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Kurdish security forces torture suspects-HRW report

BAGHDAD, July 3 (Reuters) - Kurdish security police in northern Iraq routinely torture suspects and have held hundreds of people without trial, according to a report by a human rights group released on Tuesday.

"Detainees reported a wide range of abuse, including beatings using implements such as cables, hosepipes, wooden sticks and metal rods," said New York-based Human Rights Watch.

The report was based on interviews with 158 detainees held by the Asayish, which means 'security' in Kurdish, in detention centres in the autonomous Kurdistan region of northern Iraq.

The interviews were conducted between April and October 2006. Kurdish officials were not immediately available to comment.

As well as physical abuse, the report detailed cases where people were held after their original sentences had expired, and it found that the vast majority of the detainees it interviewed said they had never been formally charged with any crime.

"Most had no knowledge of their legal status, how long they would continue to be held, or what was to become of them," the report said.

Iraq's Kurdistan has enjoyed relative peace since the end of the first Gulf War in 1991 and has been spared much of the violence wracking Iraq since the 2003 U.S.-led invasion.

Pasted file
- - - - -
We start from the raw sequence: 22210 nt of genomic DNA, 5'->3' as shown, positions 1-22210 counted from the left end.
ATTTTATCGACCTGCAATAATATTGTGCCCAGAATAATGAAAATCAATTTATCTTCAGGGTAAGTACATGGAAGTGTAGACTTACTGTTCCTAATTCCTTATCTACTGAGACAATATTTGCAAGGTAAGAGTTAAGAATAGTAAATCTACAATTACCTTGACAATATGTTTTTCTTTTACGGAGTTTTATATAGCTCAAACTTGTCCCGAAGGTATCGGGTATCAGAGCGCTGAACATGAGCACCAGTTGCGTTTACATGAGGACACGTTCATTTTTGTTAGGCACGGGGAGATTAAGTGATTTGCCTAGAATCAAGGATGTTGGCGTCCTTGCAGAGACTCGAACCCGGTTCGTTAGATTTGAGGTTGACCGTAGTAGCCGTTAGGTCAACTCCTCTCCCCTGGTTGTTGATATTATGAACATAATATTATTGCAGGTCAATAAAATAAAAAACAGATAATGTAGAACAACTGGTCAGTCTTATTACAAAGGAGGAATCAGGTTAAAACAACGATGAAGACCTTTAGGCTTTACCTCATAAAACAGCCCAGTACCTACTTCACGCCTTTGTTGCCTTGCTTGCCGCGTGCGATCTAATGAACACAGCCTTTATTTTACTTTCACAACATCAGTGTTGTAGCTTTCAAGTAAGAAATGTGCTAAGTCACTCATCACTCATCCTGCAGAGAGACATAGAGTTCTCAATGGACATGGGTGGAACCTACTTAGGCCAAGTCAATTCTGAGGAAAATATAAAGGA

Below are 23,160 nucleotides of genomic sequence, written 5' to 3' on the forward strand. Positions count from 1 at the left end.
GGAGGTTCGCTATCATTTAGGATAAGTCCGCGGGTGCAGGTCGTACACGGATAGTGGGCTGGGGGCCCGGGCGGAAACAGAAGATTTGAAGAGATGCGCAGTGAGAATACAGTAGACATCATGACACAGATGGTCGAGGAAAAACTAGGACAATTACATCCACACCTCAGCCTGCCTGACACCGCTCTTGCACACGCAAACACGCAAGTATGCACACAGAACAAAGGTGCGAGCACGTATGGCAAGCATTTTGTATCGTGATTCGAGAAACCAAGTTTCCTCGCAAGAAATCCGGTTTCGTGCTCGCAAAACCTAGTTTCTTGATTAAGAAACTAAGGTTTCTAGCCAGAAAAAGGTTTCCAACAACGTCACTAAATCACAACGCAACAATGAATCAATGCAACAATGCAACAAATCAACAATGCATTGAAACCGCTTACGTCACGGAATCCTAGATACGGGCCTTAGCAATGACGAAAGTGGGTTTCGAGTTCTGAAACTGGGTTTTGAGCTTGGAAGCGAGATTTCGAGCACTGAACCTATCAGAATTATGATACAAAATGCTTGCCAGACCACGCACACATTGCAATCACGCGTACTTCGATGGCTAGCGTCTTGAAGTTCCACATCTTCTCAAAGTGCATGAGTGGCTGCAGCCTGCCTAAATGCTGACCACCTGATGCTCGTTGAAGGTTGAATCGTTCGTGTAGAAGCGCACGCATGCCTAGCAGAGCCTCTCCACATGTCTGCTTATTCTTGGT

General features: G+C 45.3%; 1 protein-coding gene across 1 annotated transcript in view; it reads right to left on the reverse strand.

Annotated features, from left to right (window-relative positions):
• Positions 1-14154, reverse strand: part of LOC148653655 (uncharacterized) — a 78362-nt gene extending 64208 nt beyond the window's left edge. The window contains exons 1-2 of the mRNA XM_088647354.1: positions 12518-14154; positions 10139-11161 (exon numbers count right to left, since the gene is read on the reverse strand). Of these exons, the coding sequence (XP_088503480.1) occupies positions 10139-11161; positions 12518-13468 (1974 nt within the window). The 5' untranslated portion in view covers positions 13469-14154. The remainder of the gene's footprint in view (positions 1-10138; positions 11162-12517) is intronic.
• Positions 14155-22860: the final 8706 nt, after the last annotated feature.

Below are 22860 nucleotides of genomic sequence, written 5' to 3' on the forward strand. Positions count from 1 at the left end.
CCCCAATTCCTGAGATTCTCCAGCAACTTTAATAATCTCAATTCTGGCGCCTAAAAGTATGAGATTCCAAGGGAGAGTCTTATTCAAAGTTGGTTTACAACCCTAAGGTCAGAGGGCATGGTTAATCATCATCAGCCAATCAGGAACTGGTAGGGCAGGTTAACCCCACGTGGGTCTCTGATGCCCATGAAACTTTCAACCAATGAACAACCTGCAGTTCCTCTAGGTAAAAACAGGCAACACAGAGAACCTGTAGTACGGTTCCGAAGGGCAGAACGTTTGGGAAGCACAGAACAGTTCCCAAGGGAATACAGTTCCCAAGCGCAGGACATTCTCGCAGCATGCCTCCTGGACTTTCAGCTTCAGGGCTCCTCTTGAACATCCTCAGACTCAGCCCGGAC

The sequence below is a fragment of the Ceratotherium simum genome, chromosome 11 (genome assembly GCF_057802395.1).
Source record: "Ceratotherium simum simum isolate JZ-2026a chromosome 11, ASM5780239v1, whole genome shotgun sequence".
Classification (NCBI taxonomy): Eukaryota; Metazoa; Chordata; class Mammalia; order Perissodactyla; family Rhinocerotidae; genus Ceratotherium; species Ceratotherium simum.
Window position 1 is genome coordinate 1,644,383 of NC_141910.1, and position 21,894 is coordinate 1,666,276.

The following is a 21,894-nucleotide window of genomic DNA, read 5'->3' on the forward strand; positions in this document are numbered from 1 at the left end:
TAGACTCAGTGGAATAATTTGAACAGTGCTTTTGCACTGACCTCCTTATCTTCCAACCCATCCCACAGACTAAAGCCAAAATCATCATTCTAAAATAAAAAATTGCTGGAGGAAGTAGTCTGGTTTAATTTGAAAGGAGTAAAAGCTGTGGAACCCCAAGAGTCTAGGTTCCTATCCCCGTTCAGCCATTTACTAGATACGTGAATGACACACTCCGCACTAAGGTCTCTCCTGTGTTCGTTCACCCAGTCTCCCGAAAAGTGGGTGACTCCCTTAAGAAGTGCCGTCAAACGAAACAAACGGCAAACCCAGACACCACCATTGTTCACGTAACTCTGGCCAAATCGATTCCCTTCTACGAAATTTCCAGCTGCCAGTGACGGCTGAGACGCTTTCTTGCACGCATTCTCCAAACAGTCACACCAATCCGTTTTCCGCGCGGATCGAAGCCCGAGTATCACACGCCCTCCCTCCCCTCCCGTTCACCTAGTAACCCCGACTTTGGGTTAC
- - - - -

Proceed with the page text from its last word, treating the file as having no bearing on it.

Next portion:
Kurdistan even calls itself "the other Iraq" in advertising campaigns to lure foreign investors to the region, where construction is booming and there are high hopes for tourism.

The report said hundreds of Iraqis rounded up elsewhere in the country had been transferred to Asayish custody, where they have languished ever since.

But most being held were Iraqi Kurds accused of membership of armed Islamist militant groups behind violence in Kurdistan, including al Qaeda, Ansar al-Islam and Ansar al-Sunni, it said.

Some admitted to links with these groups, or even of taking part in attacks, but "this was rare", the report said.

The report did not estimate how many detainees were being held overall, but a Human Rights Watch spokesman said it might number in the thousands.

Human Rights Watch said Kurdish authorities had granted its researchers full access to 10 detention centres, and responded to some of the recommendations it subsequently made. But the measures taken had not gone far enough.

"The measures -- although concrete and constructive -- fall well short of the independent and impartial judicial review of the legal status of detainees," it said.

Human Rights Watch urged the Kurds to appoint an independent judicial committee to review the detainees, to immediately release or charge those in custody, and set free anyone who had already served their sentence.

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